AI’s such as ChatGPT and myriad voice changer tools can be useful and even fun to play around with but stories like this highlight the dangers of such technology. One Arizona mother was terrified into believing that her daughter had been kidnapped and held for ransom.
As reported by Arizona-based WKYT, Jennifer DeStefano was subjected to more than just a prank call. She received a call seemingly from her 15-year-old daughter, who was out of town on a ski trip.
‘Mom, I messed up,’ It began, followed by an unknown man saying “Put your head back, lie down.”
Every parent’s worse nightmare, the man went on to claim that he had Jennifer’s daughter hostage and made several horrific threats that unless she paid him $1 million dollars that she would not see her daughter again. The whole time she could be heard “going, ‘Help me, Mom. Please help me. Help me,’ and bawling.”
Thankfully, after calling her husband Jennifer was able to confirm her daughter was safe, sound and completely unaware what was going on. It had all been a horrible trick. The criminals had used AI to imitate her daughter’s voice exactly.
“It was completely her voice. It was her inflection. It was the way she would have cried,” she said. “I never doubted for one second it was her. That’s the freaky part that really got me to my core.”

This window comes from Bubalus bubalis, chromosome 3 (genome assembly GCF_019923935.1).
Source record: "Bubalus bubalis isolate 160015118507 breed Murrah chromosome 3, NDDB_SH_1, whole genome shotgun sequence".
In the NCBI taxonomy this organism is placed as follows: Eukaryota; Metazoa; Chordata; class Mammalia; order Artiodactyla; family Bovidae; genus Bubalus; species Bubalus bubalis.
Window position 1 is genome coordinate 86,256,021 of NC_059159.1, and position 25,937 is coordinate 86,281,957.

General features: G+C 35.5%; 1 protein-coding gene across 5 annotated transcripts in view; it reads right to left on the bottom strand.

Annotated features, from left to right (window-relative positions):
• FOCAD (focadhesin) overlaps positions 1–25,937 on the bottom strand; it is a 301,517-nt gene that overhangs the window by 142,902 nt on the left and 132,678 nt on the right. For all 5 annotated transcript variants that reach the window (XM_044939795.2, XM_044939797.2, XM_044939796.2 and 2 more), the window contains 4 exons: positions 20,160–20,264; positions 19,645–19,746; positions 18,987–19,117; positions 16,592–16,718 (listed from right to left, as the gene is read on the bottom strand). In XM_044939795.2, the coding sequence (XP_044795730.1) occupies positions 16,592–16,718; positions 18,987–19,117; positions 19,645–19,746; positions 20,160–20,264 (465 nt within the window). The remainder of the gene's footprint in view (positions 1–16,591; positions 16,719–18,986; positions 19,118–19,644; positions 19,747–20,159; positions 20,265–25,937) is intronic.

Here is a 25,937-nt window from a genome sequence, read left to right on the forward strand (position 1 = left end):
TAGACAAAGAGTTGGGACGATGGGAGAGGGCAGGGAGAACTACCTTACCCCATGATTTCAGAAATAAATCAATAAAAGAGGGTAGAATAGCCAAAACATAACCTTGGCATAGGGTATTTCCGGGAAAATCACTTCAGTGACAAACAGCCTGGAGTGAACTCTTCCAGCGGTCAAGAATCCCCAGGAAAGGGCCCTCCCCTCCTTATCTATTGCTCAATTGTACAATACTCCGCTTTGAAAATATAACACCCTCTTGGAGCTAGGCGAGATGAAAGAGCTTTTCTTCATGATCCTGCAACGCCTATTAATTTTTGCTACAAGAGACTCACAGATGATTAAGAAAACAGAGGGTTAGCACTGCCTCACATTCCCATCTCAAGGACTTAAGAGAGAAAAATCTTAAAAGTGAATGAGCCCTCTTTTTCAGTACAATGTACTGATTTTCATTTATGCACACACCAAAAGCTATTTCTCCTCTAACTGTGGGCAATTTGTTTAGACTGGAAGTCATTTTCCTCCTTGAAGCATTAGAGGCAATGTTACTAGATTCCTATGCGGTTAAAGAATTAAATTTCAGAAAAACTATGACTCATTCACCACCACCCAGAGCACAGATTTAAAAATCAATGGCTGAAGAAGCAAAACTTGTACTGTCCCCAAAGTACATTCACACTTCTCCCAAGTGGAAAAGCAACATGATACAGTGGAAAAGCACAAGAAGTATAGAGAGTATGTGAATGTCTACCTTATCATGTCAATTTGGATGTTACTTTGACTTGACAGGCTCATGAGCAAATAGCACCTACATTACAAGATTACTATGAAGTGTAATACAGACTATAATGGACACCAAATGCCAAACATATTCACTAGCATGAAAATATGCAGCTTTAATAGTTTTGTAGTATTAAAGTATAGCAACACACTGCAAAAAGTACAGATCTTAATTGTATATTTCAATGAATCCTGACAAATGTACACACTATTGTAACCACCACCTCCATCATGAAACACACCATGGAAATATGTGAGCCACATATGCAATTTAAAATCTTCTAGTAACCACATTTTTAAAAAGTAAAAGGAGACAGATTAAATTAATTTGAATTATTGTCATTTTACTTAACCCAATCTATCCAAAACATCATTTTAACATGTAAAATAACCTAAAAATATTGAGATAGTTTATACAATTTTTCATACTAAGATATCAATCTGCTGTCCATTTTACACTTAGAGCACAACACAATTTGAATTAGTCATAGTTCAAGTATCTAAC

This situation is horrible, but sadly not an isolated incident. Even high-profile figures have had words put into their mouth. Drake and the Weekend were targeted when a fake song was released in their voices.
More unforgivably, 7-time Formula One World Champion Michael Schumacher, who had a tragic ski accident in 2014, appeared to give an exclusive interview to a German magazine earlier this month, detailing some heartbreaking details about family life. What a scoop, until it was revealed it was all faked, using an AI trained to produce quotes that sounded like him. Schumacher’s family is now taking the magazine to court.
How can we avoid being faked by AI?
Unfortunately, we now live in a world where even just granting people access to our likeness and clips of our voice can be used against us. Public figures will likely struggle to escape from such scams but regular citizens can take a few measures to protect themselves.
Setting social media accounts to private is a great way to ensure only eyes and ears of people you trust see your posts. Videos on Instagram, Facebook, and the like can not only reveal what you look like but scammers only need a few of seconds of audio to spoof your voice.
If you find yourself talking online or on the phone to someone who you are wary of, ask them personal questions the real friend or family member would know and never send money to or click on links from non-trusted sources.